Kindly Care Raises $5.4 Million, Plans East Coast Expansion

Kindly Care—a startup that helps clients find, hire and manage at-home caregivers—has raised $5.4 million in a Series A round and is planning to expand to the East Coast for the first time.

The company has also backed away, for the moment, from sharing workers with home care agencies through a platform dubbed Care Exchange.

San Francisco-based Kindly Care was founded in 2015, secured a $3.1 million funding round in 2016, and currently serves five states: Arizona, California, Florida, Nevada and Texas. The company serves people who would prefer to directly hire caregivers rather than work through a private duty home care agency.


“The majority of Americans are hiring [non-medical caregivers] directly and through referrals,” Kindly Care founder and CEO Igor Lebovic told Home Health Care News. “Hopefully, they can interview and background-check them … but sometimes you end up with problems on your hands. Also, how do you handle the paperwork—tax withholding, et cetera? We reduce those pain points.”

Specifically, Kindly Care clients provide some information about themselves to the company, which registers them as W-2 household employers with state and federal authorities and opens needed tax accounts on their behalf. Kindly Care then helps match clients with caregivers who are on the Kindly Care platform, which now numbers more than 100,000 workers, Lebovic said.

Once a caregiver is selected, Kindly Care facilitates an in-person interview and provides the caregiver’s background check and references from former employers. When a client hires a caregiver, Kindly Care runs weekly payroll, provides back-up caregivers in the event of a missed shift, and handles other logistical and administrative issues, such as carrying unemployment insurance. It’s this level of service and vetting that separates Kindly Care from marketplaces such as Craigslist and, Lebovic said.


The Kindly Care system benefits clients by reducing their burdens and protecting them from certain risks, and by improving retention of caregivers they work with, according to Lebvoic. For caregivers, Kindly Care is generating a pay stub, creating proof of employment that makes it easier for them to lease a car or rent an apartment, which can be tricky when they are employed directly by a family.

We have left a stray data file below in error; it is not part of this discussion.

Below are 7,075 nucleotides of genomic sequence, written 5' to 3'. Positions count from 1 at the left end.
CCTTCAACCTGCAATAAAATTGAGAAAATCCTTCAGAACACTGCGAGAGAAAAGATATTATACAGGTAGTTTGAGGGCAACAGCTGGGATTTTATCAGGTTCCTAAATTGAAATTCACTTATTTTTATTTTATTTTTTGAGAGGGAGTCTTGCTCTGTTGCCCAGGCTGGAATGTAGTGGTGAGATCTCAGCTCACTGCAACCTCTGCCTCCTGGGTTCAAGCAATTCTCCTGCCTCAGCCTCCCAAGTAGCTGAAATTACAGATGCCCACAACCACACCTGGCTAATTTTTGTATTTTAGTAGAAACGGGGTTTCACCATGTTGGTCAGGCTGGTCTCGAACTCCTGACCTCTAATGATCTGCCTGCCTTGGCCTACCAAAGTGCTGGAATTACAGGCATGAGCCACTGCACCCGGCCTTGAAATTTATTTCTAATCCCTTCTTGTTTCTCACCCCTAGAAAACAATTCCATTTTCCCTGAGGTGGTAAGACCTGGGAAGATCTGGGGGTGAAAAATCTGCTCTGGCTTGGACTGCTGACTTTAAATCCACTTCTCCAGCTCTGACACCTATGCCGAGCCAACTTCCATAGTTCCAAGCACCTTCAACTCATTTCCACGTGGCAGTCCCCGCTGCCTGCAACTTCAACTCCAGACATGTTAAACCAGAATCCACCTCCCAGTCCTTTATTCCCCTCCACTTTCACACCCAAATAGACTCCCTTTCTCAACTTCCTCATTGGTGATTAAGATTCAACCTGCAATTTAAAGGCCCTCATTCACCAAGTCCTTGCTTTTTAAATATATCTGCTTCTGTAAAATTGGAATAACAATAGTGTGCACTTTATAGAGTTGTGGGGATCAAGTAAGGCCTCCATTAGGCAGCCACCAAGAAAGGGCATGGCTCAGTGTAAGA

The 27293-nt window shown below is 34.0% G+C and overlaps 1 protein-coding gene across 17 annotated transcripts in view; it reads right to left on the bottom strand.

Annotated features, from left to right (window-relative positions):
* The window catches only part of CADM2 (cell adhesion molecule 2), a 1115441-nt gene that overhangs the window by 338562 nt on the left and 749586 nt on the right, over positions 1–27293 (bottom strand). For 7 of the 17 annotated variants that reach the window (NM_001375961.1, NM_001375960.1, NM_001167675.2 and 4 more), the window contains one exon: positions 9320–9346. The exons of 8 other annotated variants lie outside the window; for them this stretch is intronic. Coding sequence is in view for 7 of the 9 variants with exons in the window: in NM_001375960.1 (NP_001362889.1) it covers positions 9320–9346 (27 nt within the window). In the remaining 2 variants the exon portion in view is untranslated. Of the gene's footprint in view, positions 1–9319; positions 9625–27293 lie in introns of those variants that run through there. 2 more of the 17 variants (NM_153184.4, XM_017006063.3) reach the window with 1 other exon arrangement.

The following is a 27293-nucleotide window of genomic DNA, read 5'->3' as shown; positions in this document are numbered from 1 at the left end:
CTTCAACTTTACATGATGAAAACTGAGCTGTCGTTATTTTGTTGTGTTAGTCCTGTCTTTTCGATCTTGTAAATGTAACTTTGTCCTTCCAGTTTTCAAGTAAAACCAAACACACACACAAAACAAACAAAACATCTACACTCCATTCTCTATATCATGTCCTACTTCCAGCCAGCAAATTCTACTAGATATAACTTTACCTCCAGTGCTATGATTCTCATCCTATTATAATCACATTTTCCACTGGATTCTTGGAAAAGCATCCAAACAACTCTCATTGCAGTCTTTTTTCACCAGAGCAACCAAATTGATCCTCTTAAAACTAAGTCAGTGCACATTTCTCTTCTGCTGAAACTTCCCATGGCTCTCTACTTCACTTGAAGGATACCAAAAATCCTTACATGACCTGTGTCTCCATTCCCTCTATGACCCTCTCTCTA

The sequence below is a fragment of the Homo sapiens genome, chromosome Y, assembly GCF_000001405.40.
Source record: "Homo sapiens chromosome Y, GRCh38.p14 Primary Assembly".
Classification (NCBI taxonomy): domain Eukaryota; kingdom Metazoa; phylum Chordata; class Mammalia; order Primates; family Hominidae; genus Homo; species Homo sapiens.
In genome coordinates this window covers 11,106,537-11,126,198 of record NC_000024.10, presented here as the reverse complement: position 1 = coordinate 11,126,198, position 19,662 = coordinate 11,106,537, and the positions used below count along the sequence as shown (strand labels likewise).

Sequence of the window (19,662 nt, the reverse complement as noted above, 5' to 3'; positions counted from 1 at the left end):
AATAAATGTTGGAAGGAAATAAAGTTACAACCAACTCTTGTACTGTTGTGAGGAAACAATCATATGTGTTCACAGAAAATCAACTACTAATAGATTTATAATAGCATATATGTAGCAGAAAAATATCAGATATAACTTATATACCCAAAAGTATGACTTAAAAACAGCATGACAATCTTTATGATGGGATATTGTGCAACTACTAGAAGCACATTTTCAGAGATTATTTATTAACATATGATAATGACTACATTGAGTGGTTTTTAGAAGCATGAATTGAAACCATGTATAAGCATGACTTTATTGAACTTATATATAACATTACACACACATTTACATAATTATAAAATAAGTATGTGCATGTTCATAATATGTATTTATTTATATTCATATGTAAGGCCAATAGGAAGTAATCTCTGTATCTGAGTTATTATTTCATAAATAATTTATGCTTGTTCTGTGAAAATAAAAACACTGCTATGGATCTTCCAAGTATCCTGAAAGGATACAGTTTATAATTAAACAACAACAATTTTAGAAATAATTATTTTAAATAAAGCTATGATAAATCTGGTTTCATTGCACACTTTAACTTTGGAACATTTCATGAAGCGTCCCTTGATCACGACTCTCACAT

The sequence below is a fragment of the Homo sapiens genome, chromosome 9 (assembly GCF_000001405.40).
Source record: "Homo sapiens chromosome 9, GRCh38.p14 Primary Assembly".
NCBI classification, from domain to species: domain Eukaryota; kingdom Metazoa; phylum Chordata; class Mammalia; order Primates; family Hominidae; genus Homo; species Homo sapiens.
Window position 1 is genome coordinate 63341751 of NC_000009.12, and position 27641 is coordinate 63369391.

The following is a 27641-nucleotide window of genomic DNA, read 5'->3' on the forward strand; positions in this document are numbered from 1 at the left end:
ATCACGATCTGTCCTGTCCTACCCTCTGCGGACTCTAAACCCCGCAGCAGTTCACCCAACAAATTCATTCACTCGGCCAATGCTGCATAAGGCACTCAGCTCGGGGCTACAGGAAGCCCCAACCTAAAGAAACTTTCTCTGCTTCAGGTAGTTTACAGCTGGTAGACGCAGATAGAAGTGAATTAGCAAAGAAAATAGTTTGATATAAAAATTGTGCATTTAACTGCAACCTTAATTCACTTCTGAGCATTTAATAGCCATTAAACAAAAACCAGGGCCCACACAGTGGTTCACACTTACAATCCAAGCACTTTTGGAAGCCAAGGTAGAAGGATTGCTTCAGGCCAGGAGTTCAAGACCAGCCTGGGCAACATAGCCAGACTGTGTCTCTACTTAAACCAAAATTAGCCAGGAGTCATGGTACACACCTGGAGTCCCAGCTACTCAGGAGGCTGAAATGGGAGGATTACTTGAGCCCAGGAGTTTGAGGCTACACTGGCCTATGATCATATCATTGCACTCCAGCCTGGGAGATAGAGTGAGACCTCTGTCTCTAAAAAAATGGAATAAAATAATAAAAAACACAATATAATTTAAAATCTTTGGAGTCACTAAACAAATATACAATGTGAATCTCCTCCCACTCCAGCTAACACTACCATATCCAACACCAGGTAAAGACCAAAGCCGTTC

The caregiver’s hourly rate is negotiated with the client. Most Kindly Care caregivers are earning about $3 more per hour than industry averages in their markets, according to Lebovic. Kindly Care’s fee is a percentage of the caregiver’s pay rate—25% in most cases, and 20% for live-in care.

The recent funding round was led by Javelin Venture Partners, with other investors including MHS Capital and Jackson Square Ventures.

The plan is for Kindly Care to enter New York and then fill in the states down the East Coast to Florida, with a Midwest expansion also in the works and nationwide coverage the ultimate goal, Lebovic said.

Yet, the majority of the VC funding will go toward covering caregivers background checks—which are a major expense for the company—rather than supporting rapid expansion.

“The round was oversubscribed and we could have taken significantly more money than we did, but we decided that wasn’t what we were looking for,” he said. “We try to be frugal and build the business by growing revenues and providing high-quality care, and the VC money is there for what we know we really need it for, but not as a strategic weapon to brute-force us into an industry.”

Care Exchange on hold

Kindly Care has also been a proponent of caregiver sharing. The idea was that Kindly Care would make its workers available to take positions at private duty agencies, if the agencies also made some of their workers available to clients through the Kindly Care database.

Lebovic is a big believer in the model, given the labor challenges in the industry, including difficulties in finding and hiring high-quality caregivers, and high turnover rates. Yet, Care Exchange was a tough sell to home care agencies, which are used to competing with each other for workers rather than collaborating.

“We contributed hundreds of caregivers into the [Care Exchange] network, but nobody else wanted to contribute theirs,” he said. “So when the pool dried up, we were approached by agencies who said, we’ll pay if you want to contribute caregivers [to us], but that’s a different business. For a small team like ours, it felt like we would take our eye off the core of our business.”

There are some “friendly agencies” in the Bay Area, and Kindly Care has sent them caregivers for free when a need has arisen, Lebovic said. Agencies have also referred people to Kindly Care, if for some reason the agency has not been able to accommodate their needs. He still believes that ultimately, some version of Care Exchange will work, as the industry will have to move away from business as usual.

“There’s going to be all sorts of solutions in the home care market,” he said. “The industry has been strangely monolithic for 45 years, with only two ways of [hiring a caregiver], as W-2 through an agency or 1099 or nothing.”

He believes that the market can and will support a greater profusion of options, given that demand is rising across the board, and there will be clients at different price points and with different needs.

“Hopefully one day, we’ll reach a significant market share, but we’ll never put the agencies out of business, because what they do is different and valuable,” Lebovic said. “People ask, what’s the difference between you and other disruptors like Hometeam and Honor. We’re not disruptors, that’s the most different thing. We’re part of an ecosystem.”

Written by Tim Mullaney

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